and similarly the other integral of p*(x). Substituting equation (A11) into the expression (A10) proves the proposition and noting that under the risk neutral distribution, S(t) = e-r(T-t) f*(1) (where f*(1) is the terminal asset price) demonstrates the corollary.

20

References Amin, Kaushik and Victor Ng, 1993, ARCH Processes and Option valuation, Working Paper, University of Michigan. Bakshi, Gurdip, Charles Cao and Zhiwu Chen, 1997, Empirical Performance of Alternative Option Pricing Models, Forthcoming, Journal of Finance. Bates, David., 1996 (a) , Jumps & Stochastic Volatility: Exchange Rate Processes Implicit in Deutschemark Options'', Review of Financial Studies 9, 69-107. Bates, David., 1996 (b) , Post -'87 Crash Fears in the S&P 500 Futures Options'', Working Paper, University of Iowa. Black, Fisher and Myron Scholes, 1973, The Pricing of Options and Corporate Liabilities, Journal of Political Economy 81, 637-659. Bollerslev, Tim., 1986, Generalized Autoregressive Conditional Heteroskedasticity, Journal of Econometrics 31, 307-327. Breeden, Douglas T. and Robert H. Litzenberger, 1978, Prices of State-Contingent Claims Implicit In Options Prices, Journal of Business 5, 621-652. Brennan, Michael, 1979, The Pricing of Contingent Claims in Discrete Time Models, Journal of Finance, 34, 53-68. Christie, Andrew A., 1982, The Stochastic Behavior of Common Stock Variances: Value, Leverage and Interest Rate Effects, Journal of Financial Economics 10, 407-432. Cox, John and Stephen Ross, 1976, The Valuation of Options for Alternative Stochastic Processes, Journal of Financial Economics 3, 145-166. Cox, John, Jonathan Ingersoll and Stephen Ross, 1985, A Theory of the Term Structure of Interest Rates, Econometrica, 53, 385-407. Cox, John and Mark Rubinstein, 1985, Options Markets, Prentice Hall Inc. Derman, Emanuel and Iraz Kani, 1994, Riding on the Smile, Risk 7, 32-39. Duan, Jin-Chuan, 1995, The GARCH Option Pricing Model, Mathematical Finance 5, 13-32.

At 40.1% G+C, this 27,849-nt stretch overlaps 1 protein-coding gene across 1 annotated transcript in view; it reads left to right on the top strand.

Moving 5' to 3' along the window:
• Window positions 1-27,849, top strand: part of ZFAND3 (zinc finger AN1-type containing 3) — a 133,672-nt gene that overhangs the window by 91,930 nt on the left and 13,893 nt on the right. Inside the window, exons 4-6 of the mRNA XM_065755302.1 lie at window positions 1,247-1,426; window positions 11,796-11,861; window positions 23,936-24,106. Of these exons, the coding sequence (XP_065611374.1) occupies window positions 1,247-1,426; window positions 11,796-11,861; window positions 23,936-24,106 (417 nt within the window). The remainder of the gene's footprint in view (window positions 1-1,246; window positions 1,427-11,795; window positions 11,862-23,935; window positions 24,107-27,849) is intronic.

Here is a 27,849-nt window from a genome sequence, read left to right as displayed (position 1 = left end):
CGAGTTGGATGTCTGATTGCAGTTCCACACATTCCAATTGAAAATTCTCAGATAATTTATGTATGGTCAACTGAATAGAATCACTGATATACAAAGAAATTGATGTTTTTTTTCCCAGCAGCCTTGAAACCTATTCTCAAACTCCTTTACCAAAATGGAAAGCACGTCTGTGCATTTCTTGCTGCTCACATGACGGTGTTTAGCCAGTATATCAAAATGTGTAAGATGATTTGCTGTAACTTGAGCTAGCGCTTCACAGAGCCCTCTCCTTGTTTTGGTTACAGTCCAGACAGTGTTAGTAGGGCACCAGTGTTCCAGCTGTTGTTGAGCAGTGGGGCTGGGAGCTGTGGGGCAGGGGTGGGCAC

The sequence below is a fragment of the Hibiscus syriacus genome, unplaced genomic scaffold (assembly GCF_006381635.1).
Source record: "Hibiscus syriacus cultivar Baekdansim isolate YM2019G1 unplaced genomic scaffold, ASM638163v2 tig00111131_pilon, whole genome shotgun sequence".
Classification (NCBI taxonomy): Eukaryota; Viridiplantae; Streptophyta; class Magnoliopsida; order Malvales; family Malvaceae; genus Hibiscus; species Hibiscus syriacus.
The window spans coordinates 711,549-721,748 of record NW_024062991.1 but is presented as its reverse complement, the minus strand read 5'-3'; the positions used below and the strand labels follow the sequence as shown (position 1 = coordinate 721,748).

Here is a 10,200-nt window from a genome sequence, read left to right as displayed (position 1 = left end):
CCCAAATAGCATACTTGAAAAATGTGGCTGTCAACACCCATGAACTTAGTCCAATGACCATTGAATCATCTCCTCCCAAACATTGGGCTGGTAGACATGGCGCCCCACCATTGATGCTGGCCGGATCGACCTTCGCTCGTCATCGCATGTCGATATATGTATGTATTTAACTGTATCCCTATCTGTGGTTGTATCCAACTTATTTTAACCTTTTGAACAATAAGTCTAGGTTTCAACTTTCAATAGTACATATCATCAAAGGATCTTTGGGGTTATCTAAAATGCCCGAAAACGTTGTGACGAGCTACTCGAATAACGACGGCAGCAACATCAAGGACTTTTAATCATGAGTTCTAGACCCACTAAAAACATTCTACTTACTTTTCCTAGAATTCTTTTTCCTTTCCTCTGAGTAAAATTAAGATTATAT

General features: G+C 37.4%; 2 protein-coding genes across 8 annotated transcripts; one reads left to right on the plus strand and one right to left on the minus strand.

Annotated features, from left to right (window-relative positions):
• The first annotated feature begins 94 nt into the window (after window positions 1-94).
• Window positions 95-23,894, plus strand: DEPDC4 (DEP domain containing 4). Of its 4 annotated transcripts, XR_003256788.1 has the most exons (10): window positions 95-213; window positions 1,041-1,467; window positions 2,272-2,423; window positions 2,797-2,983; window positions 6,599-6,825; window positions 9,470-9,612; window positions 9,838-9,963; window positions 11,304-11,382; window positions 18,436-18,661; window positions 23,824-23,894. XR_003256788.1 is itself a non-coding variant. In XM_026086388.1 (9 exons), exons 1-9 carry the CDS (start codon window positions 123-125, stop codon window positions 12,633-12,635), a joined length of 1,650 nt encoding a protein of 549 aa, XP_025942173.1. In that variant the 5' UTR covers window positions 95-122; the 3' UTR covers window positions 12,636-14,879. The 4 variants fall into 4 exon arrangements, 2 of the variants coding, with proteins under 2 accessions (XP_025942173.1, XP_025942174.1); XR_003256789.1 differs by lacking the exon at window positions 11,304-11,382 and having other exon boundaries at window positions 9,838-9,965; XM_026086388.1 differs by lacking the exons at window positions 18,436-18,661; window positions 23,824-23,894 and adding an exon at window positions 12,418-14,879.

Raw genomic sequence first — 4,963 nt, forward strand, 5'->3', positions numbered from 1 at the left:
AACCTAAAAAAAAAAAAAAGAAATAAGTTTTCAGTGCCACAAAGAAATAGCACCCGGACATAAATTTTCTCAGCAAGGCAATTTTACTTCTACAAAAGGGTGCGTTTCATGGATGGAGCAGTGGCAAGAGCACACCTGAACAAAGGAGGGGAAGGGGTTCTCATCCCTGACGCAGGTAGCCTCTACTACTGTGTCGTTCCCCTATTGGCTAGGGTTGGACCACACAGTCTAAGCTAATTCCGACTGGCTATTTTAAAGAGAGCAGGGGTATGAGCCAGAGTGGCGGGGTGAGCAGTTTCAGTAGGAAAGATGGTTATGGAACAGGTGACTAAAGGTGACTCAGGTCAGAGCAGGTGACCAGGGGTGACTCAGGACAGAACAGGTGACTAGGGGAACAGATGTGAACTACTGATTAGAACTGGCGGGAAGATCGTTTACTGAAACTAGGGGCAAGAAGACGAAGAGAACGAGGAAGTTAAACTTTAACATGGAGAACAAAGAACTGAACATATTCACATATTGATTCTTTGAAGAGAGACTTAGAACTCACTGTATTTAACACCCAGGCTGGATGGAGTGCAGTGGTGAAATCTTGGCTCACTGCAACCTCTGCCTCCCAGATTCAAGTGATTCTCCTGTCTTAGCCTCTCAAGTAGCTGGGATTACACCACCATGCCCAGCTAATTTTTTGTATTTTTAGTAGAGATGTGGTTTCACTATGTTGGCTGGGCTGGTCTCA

21

Duan, Jin-Chuan, Genevieve Gauthier and Jean-Guy Simonato, 1997, An Analytical Approximation for the GARCH Option Pricing Model, Working Paper, Hong Kong University of Science and Technology. Dumas, Bernard, Jeff Fleming, and Robert. Whaley, 1996, ``Implied Volatility Functions: Empirical Tests'', Working Paper, Jones Graduate School of Administration, Rice University. Dupiere, Bruno, 1994, Pricing with a Smile, Risk, 7, 18-20. Engle, Robert, 1982, Autoregressive Conditional Heteroskedasticity, with Estimates of the Variance of U. K. Inflation, Econometrica 50, 987-1008. Engle, Robert, and Chowdhury Mustafa, 1992, Implied ARCH Models from Options Prices, Journal of Econometrics 52, 289-311. Engle, Robert and Victor Ng, 1993, Measuring and Testing the Impact of News on Volatility, Journal of Finance 43, 1749-1778. Feller, William, 1966, An Introduction to Probability Theory and Its Applications, Volume 2, Wiley and Sons, New York. Heston, Steven L., 1990, Testing Continuous Time Models of the Term Structure of Interest Rates, Working Paper, Carnegie Mellon University. Heston, Steven L., 1993, A Closed-Form Solution for Options with Stochastic Volatility, with Applications to Bond and Currency Options," Review of Financial Studies 6. Kendall, Maurice, and Alan Stuart, 1977, The Advanced Theory of Statistics, Volume 1, Macmillan Publishing Co., Inc., New York. Knoch, Hans J., 1992, "The Pricing of Foreign Currency Options With Stochastic Volatility," Ph.D. Dissertation , Yale School of Organization and Management. Melino, Angelo and Stuart Turnbull, 1990, "The Pricing of Foreign Currency Options With Stochastic Volatility," Journal of Econometrics, 45, 239-265. Nandi, Saikat, 1996, Pricing and Hedging Index Options under Stochastic Volatility: An Empirical Examination, , Working Paper, 96-9, Federal Reserve Bank of Atlanta. Nelson, Daniel, 1991, Conditional Heteroskedastictiy in Asset Returns: A New Approach, Econometrica 59, 347-370.

22

Nelson, Daniel and Douglas Foster, 1994, Asymptotic Filtering Theory for Univariate ARCH Models, Econometrica 62, 1-41. Press, W., S. Teukolsky, W. Vetterling & B. Flannery, 1992, ``Numerical Recipes in C - The Art of Scientific Computing'', Cambridge University Press. Ritchken, Peter and Rob Trevor, 1997, Pricing Options Under Generalized GARCH and Stochastic Volatility Processes, Working Paper, Case Western Reserve University. Rubinstein, Mark., 1985, ``Nonparametric Tests of Alternative Option Pricing Models Using All Reported Trades and Quotes on the 30 Most Active Option Classes from August 23, 1976 through August 31, 1978'', Journal of Finance, 40, 455-480. Rubinstein, Mark, 1976, The Valuation of Uncertain Income Streams and the Pricing of Options, Bell Journal of Economics and Management Science 7, 407-425. Rubinstein, Mark., 1994, ``Implied Binomial Trees'', Journal of Finance, 69, 771-818. Vasicek, Oldrich, 1977, An Equilibrium Characterization of the Term Structure, Journal of Financial Economics, 5, 177-188.

23

TABLE 1 (a)

Maximum Likelihood Estimates of the GARCH model with p=q=1 and = 1 (day):

log(S(t)) = log(S(t-)) + r + h(t) + h(t)z(t), h(t) = + ih(t-i) + i(z(t-i)-i h(t-i))